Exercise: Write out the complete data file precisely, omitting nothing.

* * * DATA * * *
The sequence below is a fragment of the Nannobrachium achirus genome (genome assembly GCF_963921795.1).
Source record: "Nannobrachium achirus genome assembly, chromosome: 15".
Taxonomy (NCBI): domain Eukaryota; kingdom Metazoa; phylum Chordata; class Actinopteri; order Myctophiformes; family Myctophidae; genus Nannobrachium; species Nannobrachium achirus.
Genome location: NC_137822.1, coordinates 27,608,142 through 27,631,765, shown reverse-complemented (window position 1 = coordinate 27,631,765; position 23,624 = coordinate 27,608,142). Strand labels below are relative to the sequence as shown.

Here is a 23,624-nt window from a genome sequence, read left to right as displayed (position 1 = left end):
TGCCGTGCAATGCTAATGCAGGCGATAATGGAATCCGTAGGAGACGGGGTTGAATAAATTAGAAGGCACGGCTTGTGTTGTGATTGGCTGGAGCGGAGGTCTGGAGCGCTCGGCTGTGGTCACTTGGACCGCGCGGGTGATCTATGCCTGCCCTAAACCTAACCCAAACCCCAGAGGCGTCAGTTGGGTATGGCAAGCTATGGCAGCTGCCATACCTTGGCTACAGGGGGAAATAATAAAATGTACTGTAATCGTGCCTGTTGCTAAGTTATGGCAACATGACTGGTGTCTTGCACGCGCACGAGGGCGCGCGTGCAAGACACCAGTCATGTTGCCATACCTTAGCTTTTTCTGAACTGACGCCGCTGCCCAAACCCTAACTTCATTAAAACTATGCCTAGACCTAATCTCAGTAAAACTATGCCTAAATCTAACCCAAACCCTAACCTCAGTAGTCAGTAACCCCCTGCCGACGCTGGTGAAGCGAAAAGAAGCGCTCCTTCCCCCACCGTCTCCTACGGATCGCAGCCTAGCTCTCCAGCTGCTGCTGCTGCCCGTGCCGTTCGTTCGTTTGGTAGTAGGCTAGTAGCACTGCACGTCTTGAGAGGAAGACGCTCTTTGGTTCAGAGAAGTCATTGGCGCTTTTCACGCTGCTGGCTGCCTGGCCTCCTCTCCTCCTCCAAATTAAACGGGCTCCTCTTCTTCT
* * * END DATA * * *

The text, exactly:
The sequence below is a fragment of the Nannobrachium achirus genome (genome assembly GCF_963921795.1).
Source record: "Nannobrachium achirus genome assembly, chromosome: 15".
Taxonomy (NCBI): domain Eukaryota; kingdom Metazoa; phylum Chordata; class Actinopteri; order Myctophiformes; family Myctophidae; genus Nannobrachium; species Nannobrachium achirus.
Genome location: NC_137822.1, coordinates 27,608,142 through 27,631,765, shown reverse-complemented (window position 1 = coordinate 27,631,765; position 23,624 = coordinate 27,608,142). Strand labels below are relative to the sequence as shown.

Here is a 23,624-nt window from a genome sequence, read left to right as displayed (position 1 = left end):
TGCCGTGCAATGCTAATGCAGGCGATAATGGAATCCGTAGGAGACGGGGTTGAATAAATTAGAAGGCACGGCTTGTGTTGTGATTGGCTGGAGCGGAGGTCTGGAGCGCTCGGCTGTGGTCACTTGGACCGCGCGGGTGATCTATGCCTGCCCTAAACCTAACCCAAACCCCAGAGGCGTCAGTTGGGTATGGCAAGCTATGGCAGCTGCCATACCTTGGCTACAGGGGGAAATAATAAAATGTACTGTAATCGTGCCTGTTGCTAAGTTATGGCAACATGACTGGTGTCTTGCACGCGCACGAGGGCGCGCGTGCAAGACACCAGTCATGTTGCCATACCTTAGCTTTTTCTGAACTGACGCCGCTGCCCAAACCCTAACTTCATTAAAACTATGCCTAGACCTAATCTCAGTAAAACTATGCCTAAATCTAACCCAAACCCTAACCTCAGTAGTCAGTAACCCCCTGCCGACGCTGGTGAAGCGAAAAGAAGCGCTCCTTCCCCCACCGTCTCCTACGGATCGCAGCCTAGCTCTCCAGCTGCTGCTGCTGCCCGTGCCGTTCGTTCGTTTGGTAGTAGGCTAGTAGCACTGCACGTCTTGAGAGGAAGACGCTCTTTGGTTCAGAGAAGTCATTGGCGCTTTTCACGCTGCTGGCTGCCTGGCCTCCTCTCCTCCTCCAAATTAAACGGGCTCCTCTTCTTCT